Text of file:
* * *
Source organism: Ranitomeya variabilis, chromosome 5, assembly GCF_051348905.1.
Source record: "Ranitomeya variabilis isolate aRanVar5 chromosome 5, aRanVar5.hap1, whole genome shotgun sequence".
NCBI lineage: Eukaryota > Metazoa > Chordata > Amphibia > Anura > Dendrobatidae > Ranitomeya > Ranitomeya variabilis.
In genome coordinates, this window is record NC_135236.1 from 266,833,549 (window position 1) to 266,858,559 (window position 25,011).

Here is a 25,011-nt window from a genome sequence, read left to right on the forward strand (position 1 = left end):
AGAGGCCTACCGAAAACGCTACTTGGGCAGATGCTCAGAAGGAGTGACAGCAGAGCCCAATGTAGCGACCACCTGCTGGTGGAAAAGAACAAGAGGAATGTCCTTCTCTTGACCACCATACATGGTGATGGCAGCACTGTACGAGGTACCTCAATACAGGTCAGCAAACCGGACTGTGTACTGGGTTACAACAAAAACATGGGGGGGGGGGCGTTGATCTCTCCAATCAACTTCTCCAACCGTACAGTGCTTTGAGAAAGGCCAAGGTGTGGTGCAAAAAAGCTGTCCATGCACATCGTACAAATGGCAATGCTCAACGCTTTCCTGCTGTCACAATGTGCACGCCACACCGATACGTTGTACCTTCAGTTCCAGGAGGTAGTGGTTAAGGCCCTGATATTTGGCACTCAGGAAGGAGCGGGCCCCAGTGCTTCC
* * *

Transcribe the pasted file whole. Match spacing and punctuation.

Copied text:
Source organism: Ranitomeya variabilis, chromosome 5, assembly GCF_051348905.1.
Source record: "Ranitomeya variabilis isolate aRanVar5 chromosome 5, aRanVar5.hap1, whole genome shotgun sequence".
NCBI lineage: Eukaryota > Metazoa > Chordata > Amphibia > Anura > Dendrobatidae > Ranitomeya > Ranitomeya variabilis.
In genome coordinates, this window is record NC_135236.1 from 266,833,549 (window position 1) to 266,858,559 (window position 25,011).

Here is a 25,011-nt window from a genome sequence, read left to right on the forward strand (position 1 = left end):
AGAGGCCTACCGAAAACGCTACTTGGGCAGATGCTCAGAAGGAGTGACAGCAGAGCCCAATGTAGCGACCACCTGCTGGTGGAAAAGAACAAGAGGAATGTCCTTCTCTTGACCACCATACATGGTGATGGCAGCACTGTACGAGGTACCTCAATACAGGTCAGCAAACCGGACTGTGTACTGGGTTACAACAAAAACATGGGGGGGGGGGCGTTGATCTCTCCAATCAACTTCTCCAACCGTACAGTGCTTTGAGAAAGGCCAAGGTGTGGTGCAAAAAAGCTGTCCATGCACATCGTACAAATGGCAATGCTCAACGCTTTCCTGCTGTCACAATGTGCACGCCACACCGATACGTTGTACCTTCAGTTCCAGGAGGTAGTGGTTAAGGCCCTGATATTTGGCACTCAGGAAGGAGCGGGCCCCAGTGCTTCC